My suggestion would be to position yourself somewhere a bit more central. I’m not saying front and center. In fact, I would avoid the front row altogether. But more like the second row, instead.
If you know you have balance struggles, then position yourself by a wall. This will be supportive for you to hold onto as needed.
The reason I don’t want you in the front row is not because you’ll be a distraction. Far from it! I want you in the second row so that you have the row of people in front of you as a sort of guide throughout the class. Chances are, people in the front row know what the heck they’re doing- which can be helpful for you to see if you feel lost during the class.
Modifications just mean there are options in the poses throughout the class, so that the entire sequence is more accessible to everyone. If you’re brand new to yoga, then you’re not going to know the modifications for each pose- because you haven’t done them yet!
And that’s okay. It takes time.
What I will say is this: make sure the classes you’re going to are actually offering modifications. If they’re not, I would strongly suggest finding a new teacher, or at least a new class (even if it’s the same teacher).
As a simple example, if you’re in a forward fold, you’d want a teacher to offer “bend your knees a little or a lot.” Bending the knees is a really common (and highly effective) modification for many postures. Being a new practitioner means you’ll need these options and reminders regularly throughout the class in order to feel as empowered as possible in the class.
One way to modify yoga poses is by using yoga props. You’ve probably seen blocks and straps and bolsters in yoga studios before. And, I get it, it can feel a little intimidating to incorporate another piece of equipment into an already foreign activity.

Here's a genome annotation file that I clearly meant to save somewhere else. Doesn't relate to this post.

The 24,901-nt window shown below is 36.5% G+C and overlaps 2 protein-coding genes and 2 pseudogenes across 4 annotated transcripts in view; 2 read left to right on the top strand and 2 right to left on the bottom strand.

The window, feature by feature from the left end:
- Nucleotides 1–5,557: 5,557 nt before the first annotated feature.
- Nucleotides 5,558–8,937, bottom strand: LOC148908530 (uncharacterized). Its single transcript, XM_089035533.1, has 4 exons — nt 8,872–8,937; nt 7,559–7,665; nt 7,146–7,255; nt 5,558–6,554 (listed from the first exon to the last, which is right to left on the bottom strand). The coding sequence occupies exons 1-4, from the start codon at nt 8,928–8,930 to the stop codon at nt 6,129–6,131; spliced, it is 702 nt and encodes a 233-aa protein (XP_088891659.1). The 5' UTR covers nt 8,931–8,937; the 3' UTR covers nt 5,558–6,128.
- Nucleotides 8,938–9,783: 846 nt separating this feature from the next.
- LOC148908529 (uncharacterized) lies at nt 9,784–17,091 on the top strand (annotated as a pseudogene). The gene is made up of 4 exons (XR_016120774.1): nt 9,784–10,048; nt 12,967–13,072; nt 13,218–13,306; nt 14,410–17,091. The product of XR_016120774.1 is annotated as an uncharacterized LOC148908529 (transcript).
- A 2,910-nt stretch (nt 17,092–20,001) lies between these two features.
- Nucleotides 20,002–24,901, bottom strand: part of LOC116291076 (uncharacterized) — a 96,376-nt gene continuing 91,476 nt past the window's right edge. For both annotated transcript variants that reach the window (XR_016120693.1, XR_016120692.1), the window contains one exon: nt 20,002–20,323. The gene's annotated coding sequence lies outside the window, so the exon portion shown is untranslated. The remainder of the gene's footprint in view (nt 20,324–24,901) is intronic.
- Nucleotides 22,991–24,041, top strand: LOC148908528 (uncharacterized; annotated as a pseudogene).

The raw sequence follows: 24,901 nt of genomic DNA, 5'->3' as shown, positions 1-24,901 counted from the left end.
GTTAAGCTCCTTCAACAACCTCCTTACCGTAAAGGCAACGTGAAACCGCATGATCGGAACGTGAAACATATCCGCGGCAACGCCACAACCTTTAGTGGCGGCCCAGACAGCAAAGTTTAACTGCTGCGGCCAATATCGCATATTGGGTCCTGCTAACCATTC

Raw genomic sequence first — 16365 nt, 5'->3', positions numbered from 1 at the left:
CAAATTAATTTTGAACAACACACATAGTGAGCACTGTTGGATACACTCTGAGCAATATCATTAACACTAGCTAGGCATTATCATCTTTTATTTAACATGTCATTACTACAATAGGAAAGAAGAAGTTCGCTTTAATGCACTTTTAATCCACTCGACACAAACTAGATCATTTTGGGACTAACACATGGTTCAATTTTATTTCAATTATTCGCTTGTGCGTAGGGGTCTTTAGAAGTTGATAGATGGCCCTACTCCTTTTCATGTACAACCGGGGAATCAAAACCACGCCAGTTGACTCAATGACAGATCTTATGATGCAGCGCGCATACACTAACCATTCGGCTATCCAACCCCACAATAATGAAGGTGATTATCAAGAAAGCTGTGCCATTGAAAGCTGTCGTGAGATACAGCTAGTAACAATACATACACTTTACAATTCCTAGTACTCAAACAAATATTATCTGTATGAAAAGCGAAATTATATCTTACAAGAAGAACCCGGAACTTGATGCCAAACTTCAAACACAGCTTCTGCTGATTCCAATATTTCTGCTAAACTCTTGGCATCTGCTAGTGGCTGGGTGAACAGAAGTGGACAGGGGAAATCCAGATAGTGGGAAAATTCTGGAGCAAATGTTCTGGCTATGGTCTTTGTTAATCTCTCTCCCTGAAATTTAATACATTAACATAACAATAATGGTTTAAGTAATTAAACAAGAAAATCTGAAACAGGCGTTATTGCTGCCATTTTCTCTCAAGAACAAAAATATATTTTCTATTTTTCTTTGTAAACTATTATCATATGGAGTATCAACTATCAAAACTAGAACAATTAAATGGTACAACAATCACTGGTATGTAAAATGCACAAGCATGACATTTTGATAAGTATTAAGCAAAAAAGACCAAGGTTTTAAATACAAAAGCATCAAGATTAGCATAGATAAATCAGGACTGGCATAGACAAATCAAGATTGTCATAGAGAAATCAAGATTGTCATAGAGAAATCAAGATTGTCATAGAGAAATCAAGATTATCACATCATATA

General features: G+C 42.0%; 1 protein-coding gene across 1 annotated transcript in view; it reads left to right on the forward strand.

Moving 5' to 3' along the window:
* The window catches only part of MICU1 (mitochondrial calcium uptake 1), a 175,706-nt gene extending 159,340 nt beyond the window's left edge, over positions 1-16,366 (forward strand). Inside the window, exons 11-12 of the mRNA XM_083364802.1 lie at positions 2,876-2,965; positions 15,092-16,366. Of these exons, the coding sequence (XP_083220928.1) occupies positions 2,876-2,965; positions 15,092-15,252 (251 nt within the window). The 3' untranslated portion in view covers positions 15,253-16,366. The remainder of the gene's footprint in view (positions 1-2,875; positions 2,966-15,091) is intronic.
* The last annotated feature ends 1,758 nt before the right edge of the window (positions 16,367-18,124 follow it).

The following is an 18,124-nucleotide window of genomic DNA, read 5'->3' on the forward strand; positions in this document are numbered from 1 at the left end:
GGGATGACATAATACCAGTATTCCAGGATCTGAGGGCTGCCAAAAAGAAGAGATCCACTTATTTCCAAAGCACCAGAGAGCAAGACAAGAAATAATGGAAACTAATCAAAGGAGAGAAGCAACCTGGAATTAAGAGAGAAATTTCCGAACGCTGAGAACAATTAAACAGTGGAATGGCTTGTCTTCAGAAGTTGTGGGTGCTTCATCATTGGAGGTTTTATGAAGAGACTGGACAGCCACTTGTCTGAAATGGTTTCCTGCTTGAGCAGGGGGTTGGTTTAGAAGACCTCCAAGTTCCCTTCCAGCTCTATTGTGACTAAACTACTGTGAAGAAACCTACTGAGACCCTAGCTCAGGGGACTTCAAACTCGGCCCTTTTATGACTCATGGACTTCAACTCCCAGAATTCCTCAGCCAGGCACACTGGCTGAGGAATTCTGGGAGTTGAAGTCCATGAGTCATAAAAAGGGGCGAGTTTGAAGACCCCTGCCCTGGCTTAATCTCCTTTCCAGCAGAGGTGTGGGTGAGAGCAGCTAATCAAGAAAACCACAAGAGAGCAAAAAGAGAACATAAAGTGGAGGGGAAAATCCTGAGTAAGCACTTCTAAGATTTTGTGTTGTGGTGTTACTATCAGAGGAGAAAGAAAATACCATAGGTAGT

Rest assured, yoga props are your friend. Don’t be scared of them!
Again, you’ll want to make sure you have a teacher who is offering variations of what to do with the props so that you feel supported, rather than lost. Props are there to give you a more accessible experience, not add stress to your practice.
Yoga can be super serious. That’s just the truth of it. And, I’m one of those super serious yogis who holds a tight space in the classroom. However, the element of play can create a lot more accessibility for new yogis to access shapes.
I don’t mean being silly, goofing off, or distracting the other students and teacher. I just mean having a bit of levity within as you practice. Not taking yourself too seriously, because is standing on one foot actually super serious business? No.
When we grasp really tightly to how we want the pose to look, or what we think we should be doing, we can suffocate the potential out of the experience. Try to loosen that grip, and laugh if you wobble or fall.
Like anything, yoga becomes easier the more you practice. I know it’s tempting to try something a few times, and give up when you’re amazing right away. But, guess what, you won’t get stronger or more flexible if you don’t keep trying!
I know that it’s a lot to take in all at once: the breath, the shapes, the environment, the people. And you might feel a little lost your first few times.
But then this magical thing happens where you show up to a class, and realize you actually knew a few of the poses without looking around.
You feel empowered. You gain confidence. And you persevere.
This is what yoga is all about.
So, my beginner yoga friends, if this post hasn’t convinced you to roll out a mat and give it a shot- then maybe my Absolute Beginner section on the app will. It’s totally free for 7 days, so you can trial the classes and see if it’s for you. If not, then you can cancel! No worries.
There are tons of other incredible teachers out there online and in person who are waiting to support you on this journey forward. It’s just up to YOU to say yes the next time someone invites you to a class.
You’ve got this.